April 26, 2017

Two New Additions to our Faith that God Built Book Collection

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As a mom to a preschooler, I can't help but express my sheer love for books that offer a cumulative style of reading. For those who may not be familiar with what a cumulative tale is, it's one that starts with a line and then builds up to a story that goes back and forth through repetition of the previous lines. 



A good example of this is from a nursery rhyme called The House that Jack Built:

This is the house that Jack built.

This is the malt that lay in the house that Jack built.

This is the rat that ate the malt. That lay in the house that Jack built.

This is the cat that killed the rat. That ate the malt that lay in the house that Jack built.

This is the dog that worried the cat. That killed the rat that ate the malt. That lay in the house that Jack built.




The reason why I love these so much is that they help my child really engage in the story and even give him a chance to read it, before he's actually learned how to read. You see, he's able to remember the repeating lines and actually chime in with what they are as we progress through the story.

We have a few cumulative tales in our home library–Our Everyday Harvest readers may even remember my recent review of one such tale from the Faith that God Built Book series, A Patch on the Peak of Ararat. My son loved this story so much, so when I discovered that author, Gary Bower, would be releasing two new books in the series, The Frightening Philippi Jail and The Hurry-Up Exit from Egypt, I knew that we had to add them to our library.



ABOUT THE BOOK SERIES:
The Faith that God Built series by Gary Bower uses the same whimsical style of storytelling as The House that Jack Built, using rhyme to introduce preschoolers through second graders to favorite Bible stories. Gary has a well-developed talent for creating engaging narratives that also teach biblical truths through rhyme.  In The Frightening Philippi Jail, Paul and Silas praise the Lord in a difficult and unfair situation.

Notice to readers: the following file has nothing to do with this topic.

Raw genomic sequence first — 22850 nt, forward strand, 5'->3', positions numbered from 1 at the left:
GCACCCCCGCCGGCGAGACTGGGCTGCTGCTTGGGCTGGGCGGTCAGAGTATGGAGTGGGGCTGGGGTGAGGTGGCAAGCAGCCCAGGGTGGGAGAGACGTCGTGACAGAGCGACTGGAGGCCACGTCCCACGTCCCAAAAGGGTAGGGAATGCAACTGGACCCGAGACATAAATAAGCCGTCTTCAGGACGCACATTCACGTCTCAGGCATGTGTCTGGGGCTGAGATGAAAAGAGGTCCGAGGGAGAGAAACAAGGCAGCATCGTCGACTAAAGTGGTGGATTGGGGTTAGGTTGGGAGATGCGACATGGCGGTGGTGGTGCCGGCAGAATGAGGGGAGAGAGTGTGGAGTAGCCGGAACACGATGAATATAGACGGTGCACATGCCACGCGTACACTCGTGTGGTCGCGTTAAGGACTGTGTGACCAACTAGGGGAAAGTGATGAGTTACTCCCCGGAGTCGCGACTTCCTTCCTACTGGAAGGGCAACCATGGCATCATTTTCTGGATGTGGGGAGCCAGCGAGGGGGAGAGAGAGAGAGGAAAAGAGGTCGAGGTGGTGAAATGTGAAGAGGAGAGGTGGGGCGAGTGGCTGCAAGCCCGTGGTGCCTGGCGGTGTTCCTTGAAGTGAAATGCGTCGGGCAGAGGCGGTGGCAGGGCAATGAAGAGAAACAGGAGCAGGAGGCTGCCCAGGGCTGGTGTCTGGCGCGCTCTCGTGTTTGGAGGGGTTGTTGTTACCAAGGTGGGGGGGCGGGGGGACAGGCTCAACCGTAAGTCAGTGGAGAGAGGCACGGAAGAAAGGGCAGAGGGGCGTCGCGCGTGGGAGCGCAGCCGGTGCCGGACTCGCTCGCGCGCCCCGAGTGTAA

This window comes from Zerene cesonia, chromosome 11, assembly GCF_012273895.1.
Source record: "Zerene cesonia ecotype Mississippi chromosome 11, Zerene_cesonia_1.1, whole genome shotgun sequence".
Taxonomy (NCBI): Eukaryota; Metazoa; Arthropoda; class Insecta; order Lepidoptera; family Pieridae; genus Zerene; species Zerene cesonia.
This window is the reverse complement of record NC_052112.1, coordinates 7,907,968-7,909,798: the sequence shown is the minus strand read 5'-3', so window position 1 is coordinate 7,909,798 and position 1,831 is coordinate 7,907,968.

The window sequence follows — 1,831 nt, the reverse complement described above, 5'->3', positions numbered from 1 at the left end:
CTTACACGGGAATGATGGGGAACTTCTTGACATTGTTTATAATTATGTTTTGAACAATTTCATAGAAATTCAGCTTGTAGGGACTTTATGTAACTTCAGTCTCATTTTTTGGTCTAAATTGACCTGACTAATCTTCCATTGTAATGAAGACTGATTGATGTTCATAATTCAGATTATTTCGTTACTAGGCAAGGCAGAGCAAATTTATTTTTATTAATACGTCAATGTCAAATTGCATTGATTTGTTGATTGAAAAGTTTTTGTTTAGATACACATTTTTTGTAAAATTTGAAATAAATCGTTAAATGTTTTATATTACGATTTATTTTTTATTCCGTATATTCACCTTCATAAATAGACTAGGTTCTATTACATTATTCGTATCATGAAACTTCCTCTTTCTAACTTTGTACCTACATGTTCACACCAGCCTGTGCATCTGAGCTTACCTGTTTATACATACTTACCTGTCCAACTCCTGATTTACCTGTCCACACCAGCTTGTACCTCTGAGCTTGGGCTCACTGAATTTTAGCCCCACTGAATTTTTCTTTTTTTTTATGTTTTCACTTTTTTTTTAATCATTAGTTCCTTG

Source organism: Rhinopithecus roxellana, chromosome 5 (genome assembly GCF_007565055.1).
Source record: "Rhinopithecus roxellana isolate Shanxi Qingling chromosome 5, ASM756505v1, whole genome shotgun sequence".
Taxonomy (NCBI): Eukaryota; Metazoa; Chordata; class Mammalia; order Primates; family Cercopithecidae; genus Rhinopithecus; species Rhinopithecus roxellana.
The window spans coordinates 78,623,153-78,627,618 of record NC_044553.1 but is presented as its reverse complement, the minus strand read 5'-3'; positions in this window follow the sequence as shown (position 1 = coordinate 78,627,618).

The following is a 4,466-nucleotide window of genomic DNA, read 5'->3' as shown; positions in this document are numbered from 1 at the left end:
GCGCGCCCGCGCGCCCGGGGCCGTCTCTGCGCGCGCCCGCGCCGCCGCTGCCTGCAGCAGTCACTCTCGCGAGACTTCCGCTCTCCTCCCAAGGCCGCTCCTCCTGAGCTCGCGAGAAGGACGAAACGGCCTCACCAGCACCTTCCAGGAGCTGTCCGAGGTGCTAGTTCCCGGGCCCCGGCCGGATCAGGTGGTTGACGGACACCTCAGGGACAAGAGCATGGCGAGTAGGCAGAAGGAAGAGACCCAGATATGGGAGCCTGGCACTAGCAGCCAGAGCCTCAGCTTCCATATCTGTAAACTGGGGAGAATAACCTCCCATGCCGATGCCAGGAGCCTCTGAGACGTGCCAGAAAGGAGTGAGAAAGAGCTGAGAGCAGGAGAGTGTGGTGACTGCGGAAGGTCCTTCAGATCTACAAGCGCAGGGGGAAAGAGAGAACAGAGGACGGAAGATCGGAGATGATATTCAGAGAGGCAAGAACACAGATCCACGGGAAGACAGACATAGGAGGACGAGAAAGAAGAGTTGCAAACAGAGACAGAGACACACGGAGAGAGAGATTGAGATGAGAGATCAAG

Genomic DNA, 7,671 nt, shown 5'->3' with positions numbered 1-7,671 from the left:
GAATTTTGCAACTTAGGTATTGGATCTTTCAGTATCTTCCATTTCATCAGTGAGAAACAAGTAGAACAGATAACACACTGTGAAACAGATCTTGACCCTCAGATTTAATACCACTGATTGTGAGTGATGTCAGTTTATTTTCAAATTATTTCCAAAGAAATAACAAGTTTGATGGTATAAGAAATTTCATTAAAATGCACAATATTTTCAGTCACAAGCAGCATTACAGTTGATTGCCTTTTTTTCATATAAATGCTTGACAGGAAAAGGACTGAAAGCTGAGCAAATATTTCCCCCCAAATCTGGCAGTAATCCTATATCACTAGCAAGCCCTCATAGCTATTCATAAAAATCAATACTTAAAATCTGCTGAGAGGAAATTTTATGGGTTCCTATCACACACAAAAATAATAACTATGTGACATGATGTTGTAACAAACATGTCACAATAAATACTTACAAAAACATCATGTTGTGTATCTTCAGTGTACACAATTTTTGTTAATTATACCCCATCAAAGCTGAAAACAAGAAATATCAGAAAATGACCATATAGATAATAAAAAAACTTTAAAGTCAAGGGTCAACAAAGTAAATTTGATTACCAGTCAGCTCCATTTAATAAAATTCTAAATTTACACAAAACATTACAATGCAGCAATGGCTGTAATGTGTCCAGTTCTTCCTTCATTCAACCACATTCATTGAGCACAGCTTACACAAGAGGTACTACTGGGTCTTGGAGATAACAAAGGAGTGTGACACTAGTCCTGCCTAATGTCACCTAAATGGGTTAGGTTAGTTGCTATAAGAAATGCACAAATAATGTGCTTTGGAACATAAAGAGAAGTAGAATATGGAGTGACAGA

Both books are able to tell two different Bible tales by using fun, rhyming prose that will appeal to younger children. I know that my son loves a good rhyming story. At the same, each book follows a chain of repetitive lines that always leads back to the first line in the story. Again, I can't stress how wonderful this is for children who don't yet know how to read, because it gives them a chance to help engage in the story and makes them eager to learn.

Now I do have to admit, that both stories, although told in a perspective that is child-friendly, aren't necessarily sugarcoated, either. In The Hurry-Up Exit from Egypt, Moses is trying to help his people flee Egypt, so there are some lines of text that refer to the anxiety and fear that the Israelites experienced, and how they thought they were going to perish before they ever made it out.



These are the Israelites thrown in a fit, panicking, scampering lickety-split. On scurrying feet that were frantic and fleet on the hurry-up exit from Egypt




In The Frightening Philippi Jail, we are reading about two missionaries of God, Paul and Silas, who are imprisoned in a filthy jail with criminals. 




These are the bugs and rats and the slugs that crawled on the crooks and the thieves and the thugs. Who sulked in the cell with the horrible smell in the frightening Philippi jail.



In addition to offering encouragement from God's word, the Bible does contain some not so pretty stories, as well. In one way or another, our children will have to eventually learn these stories, as they proceed with their Bible studies. Gary Bower does a nice job at telling these tales in a real, yet, mild mannered way that won't necessarily frighten young children. Plus, he leaves readers on a happy note with an encouraging scripture verse at the end of each story.

I am such a fan of all three books that we currently own in the Faith that God Built Book collection, and can't wait to add more to our library. The cumulative style of writing that's included is a wonderful (and fun!) way to share Bible stories with young children, while giving them a chance to engage in early reading.



For more great children's book recommendations, be sure to connect with Tyndale House on social media:




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2 comments:

brendashandmade said...

I like those kinds of books! I also like that he doesn't use "baby" words. He uses some words that kids might not understand, but that gives the parent the opportunity to explain them and expand their children's knowledge.

Kelly (Our Everyday Harvest) said...

That's a great observation and so very true, Brenda! As parents, it's always nice to grab an extra opportunity to teach our kids something new.

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